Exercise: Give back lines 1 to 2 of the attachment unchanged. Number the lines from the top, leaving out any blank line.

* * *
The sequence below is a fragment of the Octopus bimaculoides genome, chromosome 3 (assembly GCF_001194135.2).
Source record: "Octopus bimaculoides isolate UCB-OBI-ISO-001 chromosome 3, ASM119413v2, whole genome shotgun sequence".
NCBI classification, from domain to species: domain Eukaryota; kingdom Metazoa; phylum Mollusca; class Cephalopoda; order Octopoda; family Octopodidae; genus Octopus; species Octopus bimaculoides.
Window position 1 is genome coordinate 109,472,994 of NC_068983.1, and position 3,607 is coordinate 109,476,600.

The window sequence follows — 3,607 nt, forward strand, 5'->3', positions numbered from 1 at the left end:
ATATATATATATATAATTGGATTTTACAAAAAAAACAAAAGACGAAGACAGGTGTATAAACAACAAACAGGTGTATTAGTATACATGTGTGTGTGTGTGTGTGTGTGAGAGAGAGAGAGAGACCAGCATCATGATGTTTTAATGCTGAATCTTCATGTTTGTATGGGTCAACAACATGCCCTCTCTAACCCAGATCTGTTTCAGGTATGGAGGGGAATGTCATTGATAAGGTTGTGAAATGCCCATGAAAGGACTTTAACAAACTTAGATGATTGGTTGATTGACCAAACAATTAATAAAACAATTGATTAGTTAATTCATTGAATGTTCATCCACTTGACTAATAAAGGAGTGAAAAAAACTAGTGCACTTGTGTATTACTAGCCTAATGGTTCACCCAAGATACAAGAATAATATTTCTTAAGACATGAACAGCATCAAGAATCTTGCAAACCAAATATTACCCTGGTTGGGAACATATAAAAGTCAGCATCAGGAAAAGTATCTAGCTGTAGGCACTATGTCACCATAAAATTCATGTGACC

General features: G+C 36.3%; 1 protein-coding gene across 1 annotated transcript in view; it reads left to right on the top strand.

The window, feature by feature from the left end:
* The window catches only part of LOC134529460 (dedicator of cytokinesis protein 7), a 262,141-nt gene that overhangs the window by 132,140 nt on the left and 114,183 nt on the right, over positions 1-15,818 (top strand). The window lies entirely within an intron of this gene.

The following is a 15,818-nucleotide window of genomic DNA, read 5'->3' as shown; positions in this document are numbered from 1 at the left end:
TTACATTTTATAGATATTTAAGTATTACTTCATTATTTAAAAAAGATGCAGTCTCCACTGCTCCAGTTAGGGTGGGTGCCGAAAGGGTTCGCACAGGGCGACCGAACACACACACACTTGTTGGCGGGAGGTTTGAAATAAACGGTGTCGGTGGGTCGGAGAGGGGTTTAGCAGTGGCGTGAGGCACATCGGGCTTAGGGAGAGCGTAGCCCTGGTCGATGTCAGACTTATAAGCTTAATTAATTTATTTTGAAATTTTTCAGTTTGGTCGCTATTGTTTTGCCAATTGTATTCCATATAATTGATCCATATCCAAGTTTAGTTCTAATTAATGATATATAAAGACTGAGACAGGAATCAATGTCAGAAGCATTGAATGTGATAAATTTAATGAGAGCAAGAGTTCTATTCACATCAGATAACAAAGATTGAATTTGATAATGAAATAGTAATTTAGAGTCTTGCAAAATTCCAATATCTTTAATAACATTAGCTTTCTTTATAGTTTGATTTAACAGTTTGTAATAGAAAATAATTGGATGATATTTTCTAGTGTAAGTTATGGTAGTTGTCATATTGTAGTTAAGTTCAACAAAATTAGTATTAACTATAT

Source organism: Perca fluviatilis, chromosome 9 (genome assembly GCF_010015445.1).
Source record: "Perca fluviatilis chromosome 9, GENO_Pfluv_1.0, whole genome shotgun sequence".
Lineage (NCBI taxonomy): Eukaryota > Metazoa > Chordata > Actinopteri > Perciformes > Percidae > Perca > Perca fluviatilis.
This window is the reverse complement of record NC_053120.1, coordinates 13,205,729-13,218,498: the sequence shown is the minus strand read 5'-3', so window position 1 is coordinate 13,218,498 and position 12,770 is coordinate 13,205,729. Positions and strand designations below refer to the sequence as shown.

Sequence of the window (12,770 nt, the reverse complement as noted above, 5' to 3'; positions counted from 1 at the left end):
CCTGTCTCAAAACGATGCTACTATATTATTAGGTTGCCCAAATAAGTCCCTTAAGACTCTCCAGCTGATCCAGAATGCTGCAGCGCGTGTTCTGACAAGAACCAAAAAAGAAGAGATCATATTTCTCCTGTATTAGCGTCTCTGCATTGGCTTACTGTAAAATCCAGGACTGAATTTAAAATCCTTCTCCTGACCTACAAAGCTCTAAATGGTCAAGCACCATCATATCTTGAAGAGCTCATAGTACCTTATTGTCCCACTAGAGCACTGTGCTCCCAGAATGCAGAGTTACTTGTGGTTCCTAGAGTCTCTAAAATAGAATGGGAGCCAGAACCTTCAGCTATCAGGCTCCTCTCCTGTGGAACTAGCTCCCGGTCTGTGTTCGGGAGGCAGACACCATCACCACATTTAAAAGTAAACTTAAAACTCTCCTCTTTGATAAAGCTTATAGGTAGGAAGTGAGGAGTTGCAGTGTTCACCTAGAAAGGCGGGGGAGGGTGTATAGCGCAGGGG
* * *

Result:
The sequence below is a fragment of the Octopus bimaculoides genome, chromosome 3 (assembly GCF_001194135.2).
Source record: "Octopus bimaculoides isolate UCB-OBI-ISO-001 chromosome 3, ASM119413v2, whole genome shotgun sequence".